> not enough and is even likely to be ineffective because there tend to be
> several losses when sudden congestion is hit, and particularly if NewReno
> is in use the sender stays several RTTs in Fast Recovery being
> overaggressive and then possibly continues at the same rate in CA which
> is unlikely to reach evan close to Wmax before a new loss hits
> the sender again. That is, lower Wmax and lower additive increase factor
> do not compensate the use of larger MD factor when sudden congestion is
> encountered.
> #93 & #94 & (#89) Sec 5.3 still does not address any difficult
> environments, in particular buffer-bloated paths (nor does Sec 5.4).
> We need evidence (results) that show CUBIC is fair towards other CCs
> (Reno) also in such environments. Note that CUBIC's decision to leave
> Reno-friendly region is based on the size of cwnd which tends to be
> incorrect with buffer-bloated bottlenecks because with huge buffers the
> cwnd can be many times larger than what is actually needed to fully
> utilize the available network bit-rate. Therefore, Reno CC has no problem
> in fully utilizing such bottleneck links and CUBIC must stay in
> Reno-friendly region longer but it leaves it too early because the same C
> is used as with non-bloated environments. We lack experiments showing
> CUBIC follows the congestion control principles and is fair to current
> standard TCP CC; to my understanding no experiments with buffer-bloated
> bottlenecks are cited to back up the claims even though buffer bloat is
> very well known to be a common (difficult) environment in today's
> Internet.
> #90 The current text on applying undo (a response to detected false
> fastrexmit) does not provide correct result if someone implements it.
> I have explained the problems there in github but seem to have not
> replied to latest comments by Neal. I'll reply and try to explain more.
> Again one major problem here is that the draft suggest a new response
> algo for false fast rexmits but does not provide any experimental data to
> support it. Long deployment experience has been suggested as
> justification but again without any carefully evaluated experimental
> data and evidence there is no meat. The issue is important to solve but is
> not specific to CUBIC. Instead, it is general problem for all TCP CC
> variants. IMHO, this is not ready for standards track but deserves a draft
> of its own so that it can be carefully evaluated and discussed ion the
> list. AFAIK there has been no discussion on this on the tcpm list, so
> those probably interested and having experience are likely to be unaware
> that this is part of CUBIC draft.
> #88 The problem with correctness of the AIMD model and setting alpha for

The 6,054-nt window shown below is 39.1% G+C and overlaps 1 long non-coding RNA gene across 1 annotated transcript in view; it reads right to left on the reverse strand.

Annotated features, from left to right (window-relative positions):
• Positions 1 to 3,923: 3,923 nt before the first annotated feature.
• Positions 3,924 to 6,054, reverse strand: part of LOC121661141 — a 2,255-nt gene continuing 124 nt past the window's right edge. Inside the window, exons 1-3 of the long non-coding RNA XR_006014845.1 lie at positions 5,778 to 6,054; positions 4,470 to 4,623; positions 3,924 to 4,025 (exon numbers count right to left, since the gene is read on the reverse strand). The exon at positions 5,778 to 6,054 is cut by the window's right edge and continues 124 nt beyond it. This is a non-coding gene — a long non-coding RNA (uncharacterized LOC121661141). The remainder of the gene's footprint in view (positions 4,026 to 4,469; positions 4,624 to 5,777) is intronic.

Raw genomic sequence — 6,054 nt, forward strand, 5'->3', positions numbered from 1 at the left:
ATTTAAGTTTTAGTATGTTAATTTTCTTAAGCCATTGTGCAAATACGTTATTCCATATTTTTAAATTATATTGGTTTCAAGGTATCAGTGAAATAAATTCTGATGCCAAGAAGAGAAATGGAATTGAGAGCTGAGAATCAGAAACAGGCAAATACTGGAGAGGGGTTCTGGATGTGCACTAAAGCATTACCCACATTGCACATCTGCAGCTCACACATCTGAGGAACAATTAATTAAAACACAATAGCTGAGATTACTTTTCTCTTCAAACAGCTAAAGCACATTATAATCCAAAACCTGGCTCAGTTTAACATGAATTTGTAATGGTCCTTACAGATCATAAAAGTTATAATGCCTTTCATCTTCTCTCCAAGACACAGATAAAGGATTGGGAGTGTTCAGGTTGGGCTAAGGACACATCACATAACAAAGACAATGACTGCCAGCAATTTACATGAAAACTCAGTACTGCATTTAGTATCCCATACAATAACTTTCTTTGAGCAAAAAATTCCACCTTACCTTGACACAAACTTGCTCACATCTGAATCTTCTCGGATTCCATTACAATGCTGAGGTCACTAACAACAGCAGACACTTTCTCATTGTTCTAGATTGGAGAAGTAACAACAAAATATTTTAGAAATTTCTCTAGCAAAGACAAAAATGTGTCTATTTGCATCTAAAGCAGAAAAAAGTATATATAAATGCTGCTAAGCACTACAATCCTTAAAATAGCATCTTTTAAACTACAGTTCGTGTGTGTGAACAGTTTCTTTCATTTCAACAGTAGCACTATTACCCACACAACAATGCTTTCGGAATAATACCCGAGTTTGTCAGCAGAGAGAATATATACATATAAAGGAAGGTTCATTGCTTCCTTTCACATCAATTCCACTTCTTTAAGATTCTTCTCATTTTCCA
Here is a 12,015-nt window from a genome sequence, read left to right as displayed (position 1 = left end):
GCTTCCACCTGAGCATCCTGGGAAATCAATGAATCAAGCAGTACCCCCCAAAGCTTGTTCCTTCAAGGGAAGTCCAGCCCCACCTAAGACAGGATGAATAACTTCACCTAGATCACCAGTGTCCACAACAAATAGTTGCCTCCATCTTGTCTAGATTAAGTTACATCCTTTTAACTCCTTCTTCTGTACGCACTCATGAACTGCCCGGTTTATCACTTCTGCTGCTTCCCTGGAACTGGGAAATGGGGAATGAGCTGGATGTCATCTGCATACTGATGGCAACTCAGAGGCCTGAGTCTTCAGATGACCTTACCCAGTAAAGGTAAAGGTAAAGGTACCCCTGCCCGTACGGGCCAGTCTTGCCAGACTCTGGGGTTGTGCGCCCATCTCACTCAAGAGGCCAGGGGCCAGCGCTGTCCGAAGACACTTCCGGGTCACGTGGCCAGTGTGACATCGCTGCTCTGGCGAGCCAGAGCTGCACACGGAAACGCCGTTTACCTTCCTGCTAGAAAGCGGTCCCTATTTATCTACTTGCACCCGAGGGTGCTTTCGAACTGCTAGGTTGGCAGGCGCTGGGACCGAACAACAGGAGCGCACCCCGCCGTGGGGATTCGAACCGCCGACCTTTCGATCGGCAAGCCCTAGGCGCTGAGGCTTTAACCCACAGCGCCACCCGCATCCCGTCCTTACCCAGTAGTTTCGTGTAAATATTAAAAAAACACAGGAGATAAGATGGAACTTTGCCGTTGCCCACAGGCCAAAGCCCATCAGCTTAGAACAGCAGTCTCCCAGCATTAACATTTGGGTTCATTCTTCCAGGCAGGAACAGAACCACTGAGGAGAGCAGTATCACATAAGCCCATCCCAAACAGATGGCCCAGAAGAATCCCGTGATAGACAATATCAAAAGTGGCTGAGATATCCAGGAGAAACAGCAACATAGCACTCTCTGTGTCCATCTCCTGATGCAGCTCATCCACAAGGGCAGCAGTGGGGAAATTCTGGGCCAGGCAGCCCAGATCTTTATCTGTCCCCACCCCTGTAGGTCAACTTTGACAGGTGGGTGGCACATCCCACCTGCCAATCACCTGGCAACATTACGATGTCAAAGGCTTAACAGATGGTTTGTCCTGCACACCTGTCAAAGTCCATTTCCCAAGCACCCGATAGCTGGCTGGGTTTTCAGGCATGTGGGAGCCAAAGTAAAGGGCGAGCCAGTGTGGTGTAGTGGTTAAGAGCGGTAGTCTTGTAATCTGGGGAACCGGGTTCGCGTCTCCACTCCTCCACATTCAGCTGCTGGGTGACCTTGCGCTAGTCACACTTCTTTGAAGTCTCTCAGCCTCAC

> CUBIC requires further consideration. Bob provided an analysis that
> leaves things still open. It seems that I never had time to review and
> comment the analysis and clarify why the model does not work. I'll do that
> separately as it is important to ensure CUBIC behaves fairly as intended
> for the Reno-friendly region.
> Best regards,
> /Markku
> On Mon, 31 Jan 2022, Yoshifumi Nishida wrote:
> > Hello,
> >
> > After some discussions among chairs, we decided to run the 2nd WGLC on
> draft-ietf-tcpm-rfc8312bis in
> > consideration of the importance of the draft.
> > We'll be grateful if you could send your feedback to the ML. The WGLC
> runs until *Feb 11*.
> >
> > If interested, you can check in-depth past discussions in the following
> URL.
> >
> >
> > Thank you so much!
> > --
> > tcpm co-chairs
> >
> >
> > On Wed, Jan 26, 2022 at 2:50 AM Lars Eggert <> wrote:
> >       Hi,
> >
> >       this -06 version rolls in all the changes requested during (and
> after) WGLC ended.
> >
> >       I'll leave it up to the chairs to decide if another WGLC is
> warranted or the document can
> >       progress as-is.
> >
> >       Thanks,
> >       Lars
> >
> >
> >       > On 2022-1-26, at 11:12, wrote:
> >       >
> >       >
> >       > A New Internet-Draft is available from the on-line
> Internet-Drafts directories.
> >       > This draft is a work item of the TCP Maintenance and Minor
> Extensions WG of the IETF.
> >       >
> >       >        Title           : CUBIC for Fast and Long-Distance
> Networks
> >       >        Authors         : Lisong Xu
> >       >                          Sangtae Ha
> >       >                          Injong Rhee
> >       >                          Vidhi Goel
> >       >                          Lars Eggert
> >       >       Filename        : draft-ietf-tcpm-rfc8312bis-06.txt
> >       >       Pages           : 35
> >       >       Date            : 2022-01-26
> >       >
> >       > Abstract:
> >       >   CUBIC is a standard TCP congestion control algorithm that uses
> a
> >       >   cubic function instead of a linear congestion window increase
> >       >   function to improve scalability and stability over fast and
> long-
> >       >   distance networks.  CUBIC has been adopted as the default TCP
> >       >   congestion control algorithm by the Linux, Windows, and Apple
> stacks.
> >       >
> >       >   This document updates the specification of CUBIC to include
> >       >   algorithmic improvements based on these implementations and
> recent
> >       >   academic work.  Based on the extensive deployment experience
> with
> >       >   CUBIC, it also moves the specification to the Standards Track,
> >       >   obsoleting RFC 8312.  This also requires updating RFC 5681, to
> allow
> >       >   for CUBIC's occasionally more aggressive sending behavior.
> >       >
> >       >
> >       > The IETF datatracker status page for this draft is:
> >       >
> >       >
> >       > There is also an HTML version available at:
> >       >
> >       >
> >       > A diff from the previous version is available at:
> >       >
> >       >
> >       >
> >       > Internet-Drafts are also available by rsync at
> :internet-drafts
> >       >
> >       >
> >       > _______________________________________________
> >       > tcpm mailing list
> >       >
> >       >
> >
> >       _______________________________________________
> >       tcpm mailing list
> >
> >
> >
> >
> >